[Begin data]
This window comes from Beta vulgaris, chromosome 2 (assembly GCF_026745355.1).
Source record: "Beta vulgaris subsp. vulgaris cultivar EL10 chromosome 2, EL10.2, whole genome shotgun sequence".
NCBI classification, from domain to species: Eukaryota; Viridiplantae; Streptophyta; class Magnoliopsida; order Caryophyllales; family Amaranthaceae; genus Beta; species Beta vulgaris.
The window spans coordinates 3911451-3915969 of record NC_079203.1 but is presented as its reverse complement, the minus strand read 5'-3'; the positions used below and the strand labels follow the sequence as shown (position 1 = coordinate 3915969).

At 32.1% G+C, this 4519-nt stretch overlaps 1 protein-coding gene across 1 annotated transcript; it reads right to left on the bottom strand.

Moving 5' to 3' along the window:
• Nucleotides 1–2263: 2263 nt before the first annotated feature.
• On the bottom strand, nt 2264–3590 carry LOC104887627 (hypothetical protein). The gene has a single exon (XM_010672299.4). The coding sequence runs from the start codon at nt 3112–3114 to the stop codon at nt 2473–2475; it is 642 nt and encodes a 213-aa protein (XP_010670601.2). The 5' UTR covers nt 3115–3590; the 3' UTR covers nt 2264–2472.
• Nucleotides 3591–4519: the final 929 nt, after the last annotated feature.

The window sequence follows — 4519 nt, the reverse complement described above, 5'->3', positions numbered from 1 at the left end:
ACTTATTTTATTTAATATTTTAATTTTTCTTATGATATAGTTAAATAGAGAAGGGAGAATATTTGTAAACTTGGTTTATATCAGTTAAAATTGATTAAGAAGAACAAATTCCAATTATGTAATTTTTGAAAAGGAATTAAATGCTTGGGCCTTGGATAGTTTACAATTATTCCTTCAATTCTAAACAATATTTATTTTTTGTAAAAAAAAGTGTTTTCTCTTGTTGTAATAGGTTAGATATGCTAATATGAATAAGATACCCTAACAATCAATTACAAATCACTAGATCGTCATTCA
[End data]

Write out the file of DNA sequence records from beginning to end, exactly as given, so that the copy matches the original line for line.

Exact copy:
This window comes from Beta vulgaris, chromosome 2 (assembly GCF_026745355.1).
Source record: "Beta vulgaris subsp. vulgaris cultivar EL10 chromosome 2, EL10.2, whole genome shotgun sequence".
NCBI classification, from domain to species: Eukaryota; Viridiplantae; Streptophyta; class Magnoliopsida; order Caryophyllales; family Amaranthaceae; genus Beta; species Beta vulgaris.
The window spans coordinates 3911451-3915969 of record NC_079203.1 but is presented as its reverse complement, the minus strand read 5'-3'; the positions used below and the strand labels follow the sequence as shown (position 1 = coordinate 3915969).

At 32.1% G+C, this 4519-nt stretch overlaps 1 protein-coding gene across 1 annotated transcript; it reads right to left on the bottom strand.

Moving 5' to 3' along the window:
• Nucleotides 1–2263: 2263 nt before the first annotated feature.
• On the bottom strand, nt 2264–3590 carry LOC104887627 (hypothetical protein). The gene has a single exon (XM_010672299.4). The coding sequence runs from the start codon at nt 3112–3114 to the stop codon at nt 2473–2475; it is 642 nt and encodes a 213-aa protein (XP_010670601.2). The 5' UTR covers nt 3115–3590; the 3' UTR covers nt 2264–2472.
• Nucleotides 3591–4519: the final 929 nt, after the last annotated feature.

The window sequence follows — 4519 nt, the reverse complement described above, 5'->3', positions numbered from 1 at the left end:
ACTTATTTTATTTAATATTTTAATTTTTCTTATGATATAGTTAAATAGAGAAGGGAGAATATTTGTAAACTTGGTTTATATCAGTTAAAATTGATTAAGAAGAACAAATTCCAATTATGTAATTTTTGAAAAGGAATTAAATGCTTGGGCCTTGGATAGTTTACAATTATTCCTTCAATTCTAAACAATATTTATTTTTTGTAAAAAAAAGTGTTTTCTCTTGTTGTAATAGGTTAGATATGCTAATATGAATAAGATACCCTAACAATCAATTACAAATCACTAGATCGTCATTCA